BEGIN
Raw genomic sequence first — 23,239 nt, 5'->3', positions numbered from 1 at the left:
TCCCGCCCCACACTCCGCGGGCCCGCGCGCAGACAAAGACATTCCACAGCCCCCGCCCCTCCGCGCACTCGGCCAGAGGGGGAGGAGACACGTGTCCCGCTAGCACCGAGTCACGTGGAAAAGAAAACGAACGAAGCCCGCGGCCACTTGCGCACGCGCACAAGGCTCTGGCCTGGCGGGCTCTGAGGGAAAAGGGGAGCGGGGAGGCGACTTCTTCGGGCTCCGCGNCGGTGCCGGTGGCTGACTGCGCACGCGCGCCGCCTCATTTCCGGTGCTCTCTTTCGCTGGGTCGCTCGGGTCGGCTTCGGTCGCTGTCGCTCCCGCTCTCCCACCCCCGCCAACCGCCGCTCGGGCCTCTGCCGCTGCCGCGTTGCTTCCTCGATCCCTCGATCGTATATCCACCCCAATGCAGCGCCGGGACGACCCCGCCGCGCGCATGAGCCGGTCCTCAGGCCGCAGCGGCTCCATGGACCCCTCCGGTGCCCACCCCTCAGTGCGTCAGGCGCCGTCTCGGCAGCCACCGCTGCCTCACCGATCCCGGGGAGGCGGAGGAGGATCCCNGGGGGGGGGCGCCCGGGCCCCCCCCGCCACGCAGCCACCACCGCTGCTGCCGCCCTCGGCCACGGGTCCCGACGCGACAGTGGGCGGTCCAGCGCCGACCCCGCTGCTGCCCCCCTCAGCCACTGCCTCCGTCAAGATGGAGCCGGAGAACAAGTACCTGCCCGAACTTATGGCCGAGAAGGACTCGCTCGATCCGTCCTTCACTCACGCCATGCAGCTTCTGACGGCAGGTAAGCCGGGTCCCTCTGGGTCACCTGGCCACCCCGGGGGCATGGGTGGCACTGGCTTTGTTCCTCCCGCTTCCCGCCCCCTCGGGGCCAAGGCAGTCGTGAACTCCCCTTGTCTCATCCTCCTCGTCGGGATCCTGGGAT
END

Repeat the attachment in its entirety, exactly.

Raw genomic sequence first — 23,239 nt, 5'->3', positions numbered from 1 at the left:
TCCCGCCCCACACTCCGCGGGCCCGCGCGCAGACAAAGACATTCCACAGCCCCCGCCCCTCCGCGCACTCGGCCAGAGGGGGAGGAGACACGTGTCCCGCTAGCACCGAGTCACGTGGAAAAGAAAACGAACGAAGCCCGCGGCCACTTGCGCACGCGCACAAGGCTCTGGCCTGGCGGGCTCTGAGGGAAAAGGGGAGCGGGGAGGCGACTTCTTCGGGCTCCGCGNCGGTGCCGGTGGCTGACTGCGCACGCGCGCCGCCTCATTTCCGGTGCTCTCTTTCGCTGGGTCGCTCGGGTCGGCTTCGGTCGCTGTCGCTCCCGCTCTCCCACCCCCGCCAACCGCCGCTCGGGCCTCTGCCGCTGCCGCGTTGCTTCCTCGATCCCTCGATCGTATATCCACCCCAATGCAGCGCCGGGACGACCCCGCCGCGCGCATGAGCCGGTCCTCAGGCCGCAGCGGCTCCATGGACCCCTCCGGTGCCCACCCCTCAGTGCGTCAGGCGCCGTCTCGGCAGCCACCGCTGCCTCACCGATCCCGGGGAGGCGGAGGAGGATCCCNGGGGGGGGGCGCCCGGGCCCCCCCCGCCACGCAGCCACCACCGCTGCTGCCGCCCTCGGCCACGGGTCCCGACGCGACAGTGGGCGGTCCAGCGCCGACCCCGCTGCTGCCCCCCTCAGCCACTGCCTCCGTCAAGATGGAGCCGGAGAACAAGTACCTGCCCGAACTTATGGCCGAGAAGGACTCGCTCGATCCGTCCTTCACTCACGCCATGCAGCTTCTGACGGCAGGTAAGCCGGGTCCCTCTGGGTCACCTGGCCACCCCGGGGGCATGGGTGGCACTGGCTTTGTTCCTCCCGCTTCCCGCCCCCTCGGGGCCAAGGCAGTCGTGAACTCCCCTTGTCTCATCCTCCTCGTCGGGATCCTGGGAT